Turning Plasmonic Antennas on the Right Side: Template Stripping Maximizes Single Molecule Fluorescence Enhancement
Plasmonics is looking for nanogap antennas featuring narrow gap sizes, full accessibility to the plasmonic hotspot and high fabrication throughput. However, the current fabrication methods remain limited to gaps typically around 15-20 nm. Importantly, the plasmonic hotspot is often buried into the structure and not directly accessible for sensing at the antenna surface, thereby limiting the antenna optical performance when it comes to probing molecules.
In a recent Nano Letter article “In-plane plasmonic antenna arrays with surface nanogaps for giant fluorescence enhancement”, we present large arrays of nanoantennas, fabricated by a new approach combining electron beam lithography with planarization, etch back and template stripping. The flat arrays of nanoantennas feature 10 nm gaps with sharp edges and direct surface accessibility of the plasmonic hotspot. This improved nanoantenna fabrication and full access of the hotspot opens up the possibility of fully exploiting the physical properties of plasmonic antennas for a broad range of applications, such as biosensing at membranes or in nanofluidic channels, light harvesting, photocatalysis…
- We demonstrate the superior performance of these surface antennas by probing single fluorescent molecules, and reach huge fluorescence enhancement factors up to 15,000-fold, outperforming previous plasmonic realizations.
- Compared to the previous methods, the combination of back etching with template stripping drastically improves the optical performance of plasmonic nanoantennas by more than one order of magnitude, as we show in a direct comparison with focused ion beam milling.
- Our fabrication approach is fully scalable, with excellent reproducibility, and can be applied to virtually any antenna design.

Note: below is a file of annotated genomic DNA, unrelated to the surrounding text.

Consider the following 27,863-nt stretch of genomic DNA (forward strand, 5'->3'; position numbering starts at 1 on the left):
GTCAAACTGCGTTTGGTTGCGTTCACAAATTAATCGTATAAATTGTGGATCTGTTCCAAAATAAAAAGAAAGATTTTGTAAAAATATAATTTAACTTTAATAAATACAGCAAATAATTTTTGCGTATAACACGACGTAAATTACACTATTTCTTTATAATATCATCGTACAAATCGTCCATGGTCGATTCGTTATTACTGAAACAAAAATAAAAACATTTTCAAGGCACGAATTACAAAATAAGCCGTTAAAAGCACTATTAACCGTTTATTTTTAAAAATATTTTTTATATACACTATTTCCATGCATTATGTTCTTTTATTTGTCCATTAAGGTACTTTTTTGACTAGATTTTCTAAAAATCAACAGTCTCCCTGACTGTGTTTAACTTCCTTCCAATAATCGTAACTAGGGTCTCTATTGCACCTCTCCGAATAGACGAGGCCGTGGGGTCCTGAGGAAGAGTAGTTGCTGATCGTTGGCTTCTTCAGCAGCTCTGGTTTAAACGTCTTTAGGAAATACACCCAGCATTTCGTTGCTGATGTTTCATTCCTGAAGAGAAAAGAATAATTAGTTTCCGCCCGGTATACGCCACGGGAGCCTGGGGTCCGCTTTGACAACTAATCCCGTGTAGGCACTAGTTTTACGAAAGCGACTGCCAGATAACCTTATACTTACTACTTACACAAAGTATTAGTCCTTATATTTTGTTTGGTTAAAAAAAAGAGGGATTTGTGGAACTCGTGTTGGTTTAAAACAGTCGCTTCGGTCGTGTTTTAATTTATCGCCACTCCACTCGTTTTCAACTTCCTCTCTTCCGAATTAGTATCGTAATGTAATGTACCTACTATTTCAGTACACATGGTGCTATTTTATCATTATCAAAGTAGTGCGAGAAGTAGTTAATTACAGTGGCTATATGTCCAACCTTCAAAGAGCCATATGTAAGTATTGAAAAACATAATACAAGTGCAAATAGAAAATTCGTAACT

PSA detection in protein buffer solution, here's the match:
On the left side: PhOCCS, single mixing step, no washing, 60 min incubation, single readout, 20 pg/mL limit of detection
On the right side: ELISA, three washing and rinsing steps, >3h total process duration, >100 pg/mL limit of detection
Let the figure speak by themselves. Simple sensing. No headache. No complex analysis tricks.
Label-free molecular biosensors featuring a high sensitivity together a simple manipulation and low operation costs remain a major technological challenge. We introduce a novel technique for high sensitivity specific DNA sensing in a single step homogeneous solution phase in our recent open access article Single-Step DNA Detection Assay Monitoring Dual Color Light Scattering from Individual Metal Nanoparticles Aggregates. Our groundbreaking technology features several distinctive advantages: it is fast, simple and accurate.
- The dual-color scattering analysis allows to reach a sub picomolar sensitivity and is 10x more sensitive than a single-color counterpart. It also enables to maintain a concentration of probe nanoparticles high enough to reach fast read-out kinetics in a single mixing step.
- Our technique is demonstrated to be sensitive and specific enough to detect single nucleotide deletion and mismatch, even for recognition sequences that are twice longer than typically used in this field.
Good period to take some distance from our daily routine and think about ourselves. But who are we by the way? True individuals or mirrors of somebody else? Think of it, and til next time, live like a nanopirate!
Warning: the video below is giving the hard truth, and it may hit hard. Sensitive readers, fasten your seatbelts.